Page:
In the 1970s, the American Conservatory Theater began producing a dark, brooding version of Charles Dickens's A Christmas Carol, and it became part of Bay Area holiday tradition. But even a beloved snow globe benefits from a good shake, so in 2005, artistic director Carey Perloff and Paul Walsh unwrapped a bright new adaptation of Carol.
A dozen years later, that production has become the tradition for a new generation. Domenique Lozano has taken over directing duties from Perloff and is now marshaling an enormous cast of 51, which includes professional actors, graduate students in the theater's M.F.A. program, and young actors aged 8-19 from the company's Young Conservatory. In other words, it's an annual showcase for everything A.C.T. does on the enormous stage of the Geary Theater.
Any Carol is only as good as its Ebenezer Scrooge, and after 11 seasons of playing the part, veteran Bay Area actor James Carpenter is superb in the role (he's also alternating with Anthony Fusco at certain performances). He's mean enough in the first third of the story to convey just how coldhearted and stingy Scrooge is without terrifying the children in the audience. If we don't see Scrooge as a man encased in stone, we stand little chance of caring as that harsh exterior begins to crack and crumble through the ministrations of the Christmas Eve ghosts.
Carpenter's transformation is gradual and contains enough humor, mostly at Scrooge's expense, to keep the darkness from consuming him. The ebullience of Carpenter's Scrooge on a bright Christmas morning is enough to melt the heart of even the most cynical audience member who is convinced there's no value in revisiting the omnipresent Dickens classic yet again.
If the snowy London sets by John Arnone come across as blobby and more akin to the world of Dr. Seuss's Grinch, the gloriously ornate and colorful costumes by Beaver Bauer add more than enough visual pizzazz to the show. While the Ghost of Christmas Past (Lily Narbonne) looks like an icy princess from Frozen, Catherine Castellanos as the Ghost of Christmas Present brings warmth and festivity in velvety robes of vibrant green, red, and gold. The best costumes of all belong to Present's droll parade of holiday treats, including dancing Spanish onions, Turkish figs, and French plums (the jaunty choreography is by Val Caniparoli).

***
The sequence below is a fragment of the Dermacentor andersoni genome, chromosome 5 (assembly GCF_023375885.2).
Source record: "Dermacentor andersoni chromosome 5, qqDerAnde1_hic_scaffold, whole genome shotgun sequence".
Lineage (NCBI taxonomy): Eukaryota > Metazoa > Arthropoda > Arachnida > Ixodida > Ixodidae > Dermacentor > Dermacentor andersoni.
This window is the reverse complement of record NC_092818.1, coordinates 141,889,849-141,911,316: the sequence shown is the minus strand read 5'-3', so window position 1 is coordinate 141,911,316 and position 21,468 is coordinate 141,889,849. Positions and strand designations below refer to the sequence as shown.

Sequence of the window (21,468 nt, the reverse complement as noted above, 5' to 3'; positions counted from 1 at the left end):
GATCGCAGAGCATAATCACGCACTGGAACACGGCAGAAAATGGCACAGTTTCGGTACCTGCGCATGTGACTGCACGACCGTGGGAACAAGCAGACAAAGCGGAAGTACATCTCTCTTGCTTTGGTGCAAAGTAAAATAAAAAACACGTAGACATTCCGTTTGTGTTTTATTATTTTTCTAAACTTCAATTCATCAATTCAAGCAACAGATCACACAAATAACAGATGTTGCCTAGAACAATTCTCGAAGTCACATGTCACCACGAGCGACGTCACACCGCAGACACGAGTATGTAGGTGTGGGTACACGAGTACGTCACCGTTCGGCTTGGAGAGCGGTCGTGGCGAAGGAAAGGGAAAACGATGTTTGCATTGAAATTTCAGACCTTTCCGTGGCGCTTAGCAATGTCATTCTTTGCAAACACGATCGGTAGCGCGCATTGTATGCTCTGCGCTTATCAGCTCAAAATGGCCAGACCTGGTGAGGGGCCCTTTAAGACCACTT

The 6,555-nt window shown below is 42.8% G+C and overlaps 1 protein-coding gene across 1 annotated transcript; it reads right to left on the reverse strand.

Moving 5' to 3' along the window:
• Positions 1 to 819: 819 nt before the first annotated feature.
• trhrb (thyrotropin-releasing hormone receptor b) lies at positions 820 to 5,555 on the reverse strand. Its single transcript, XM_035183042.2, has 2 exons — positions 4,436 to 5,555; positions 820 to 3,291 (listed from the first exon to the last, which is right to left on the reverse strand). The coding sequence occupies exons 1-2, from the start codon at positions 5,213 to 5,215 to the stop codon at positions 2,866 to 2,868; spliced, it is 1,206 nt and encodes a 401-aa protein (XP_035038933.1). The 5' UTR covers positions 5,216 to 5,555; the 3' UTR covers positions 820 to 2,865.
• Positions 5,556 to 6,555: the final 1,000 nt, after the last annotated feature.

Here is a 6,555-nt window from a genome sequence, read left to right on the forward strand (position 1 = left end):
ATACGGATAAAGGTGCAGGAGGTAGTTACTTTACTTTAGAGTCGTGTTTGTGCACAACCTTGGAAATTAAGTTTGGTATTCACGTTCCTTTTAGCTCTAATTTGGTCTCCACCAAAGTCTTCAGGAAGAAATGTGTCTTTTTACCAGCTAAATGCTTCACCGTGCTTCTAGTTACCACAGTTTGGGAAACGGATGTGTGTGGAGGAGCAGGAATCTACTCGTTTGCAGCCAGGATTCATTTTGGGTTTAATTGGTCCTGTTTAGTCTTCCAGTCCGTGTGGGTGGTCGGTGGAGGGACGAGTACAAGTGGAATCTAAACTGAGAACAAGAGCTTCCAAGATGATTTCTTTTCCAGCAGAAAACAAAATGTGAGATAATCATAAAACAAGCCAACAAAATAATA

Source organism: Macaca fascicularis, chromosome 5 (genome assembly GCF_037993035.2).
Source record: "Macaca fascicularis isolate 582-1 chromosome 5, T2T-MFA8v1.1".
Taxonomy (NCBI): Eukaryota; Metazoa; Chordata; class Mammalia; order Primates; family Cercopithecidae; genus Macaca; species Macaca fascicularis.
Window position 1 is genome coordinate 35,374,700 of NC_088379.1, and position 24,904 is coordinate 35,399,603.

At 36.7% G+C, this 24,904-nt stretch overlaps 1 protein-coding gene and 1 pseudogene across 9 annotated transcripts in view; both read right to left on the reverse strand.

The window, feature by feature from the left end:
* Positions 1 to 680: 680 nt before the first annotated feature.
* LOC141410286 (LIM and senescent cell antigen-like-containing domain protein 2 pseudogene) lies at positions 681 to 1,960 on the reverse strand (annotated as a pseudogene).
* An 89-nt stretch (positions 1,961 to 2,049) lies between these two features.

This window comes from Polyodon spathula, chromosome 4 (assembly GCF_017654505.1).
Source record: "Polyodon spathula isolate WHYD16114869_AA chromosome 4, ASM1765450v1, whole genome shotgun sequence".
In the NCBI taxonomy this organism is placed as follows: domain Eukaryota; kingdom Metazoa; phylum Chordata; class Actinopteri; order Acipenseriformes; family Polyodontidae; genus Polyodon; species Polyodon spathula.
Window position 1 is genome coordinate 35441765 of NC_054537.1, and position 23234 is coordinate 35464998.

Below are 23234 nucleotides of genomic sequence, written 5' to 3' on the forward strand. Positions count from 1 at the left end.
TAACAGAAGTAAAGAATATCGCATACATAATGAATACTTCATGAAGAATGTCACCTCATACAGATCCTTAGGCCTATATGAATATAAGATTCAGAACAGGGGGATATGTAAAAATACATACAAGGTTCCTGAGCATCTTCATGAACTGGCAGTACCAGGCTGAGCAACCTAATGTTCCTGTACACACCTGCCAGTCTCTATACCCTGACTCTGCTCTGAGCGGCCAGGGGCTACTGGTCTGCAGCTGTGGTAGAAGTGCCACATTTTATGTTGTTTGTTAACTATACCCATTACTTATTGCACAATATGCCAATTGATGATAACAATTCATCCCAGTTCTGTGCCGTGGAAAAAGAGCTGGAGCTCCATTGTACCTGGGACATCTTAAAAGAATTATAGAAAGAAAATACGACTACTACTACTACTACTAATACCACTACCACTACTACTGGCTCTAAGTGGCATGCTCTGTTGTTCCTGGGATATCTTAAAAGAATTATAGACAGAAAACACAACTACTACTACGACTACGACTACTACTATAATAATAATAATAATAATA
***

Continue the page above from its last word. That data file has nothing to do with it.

The one disappointing aspect of the two-act, two-hour production is the musical score by Karl Lundeberg. It appears to have been whittled down over the years, and what remains is bland at best, only perking up when interpolating actual carols like "Good King Wenceslas." The prerecorded music sounds flat, and not even all the adorable singing children can enliven the songs.
This Carol is much stronger as a play than as a musical, so it's fortunate there are some Bay Area greats on hand to make it sing in other ways. Sharon Lockwood shines as Mrs. Fezziwig opposite Colin Thomson as her gregarious husband, two bright figures from Scrooge's past; then she returns as Scrooge's terrified servant Mrs. Dilber, whose astonishment at Scrooge's transformation is priceless.
Ken Ruta, whose association with A.C.T.'s Carol stretches back decades, makes an imposing Ghost of Jacob Marley, a specter sent to warn Scrooge that an eternity of misery awaits if he doesn't change his misanthropic ways. With spiked hair and ghoulish makeup, Ruta teeters on the verge of terrifying but ultimately emerges as more pathetic.
Delia MacDougall and David Graham Jones are the noble Cratchits, parents to a lively brood that includes the poster boy for Christmas spirit, Tiny Tim (played with verve by fourth-grader Dylan Elizabeth Hammond). Their scenes can bend to the maudlin, but MacDougall is especially effective at exposing the toll the Cratchits' poverty and Tim's illness have taken on her.
There's a tendency to think of A Christmas Carol as holiday pabulum, but Dickens was a rabble-rouser of the highest order, and this is his juggernaut against want, ignorance, and greed. There's a spooky ghost story full of warning inside a brightly decorated Christmas package. Happily, A.C.T.'s production allows for bright and dark to coexist amid the revelry.
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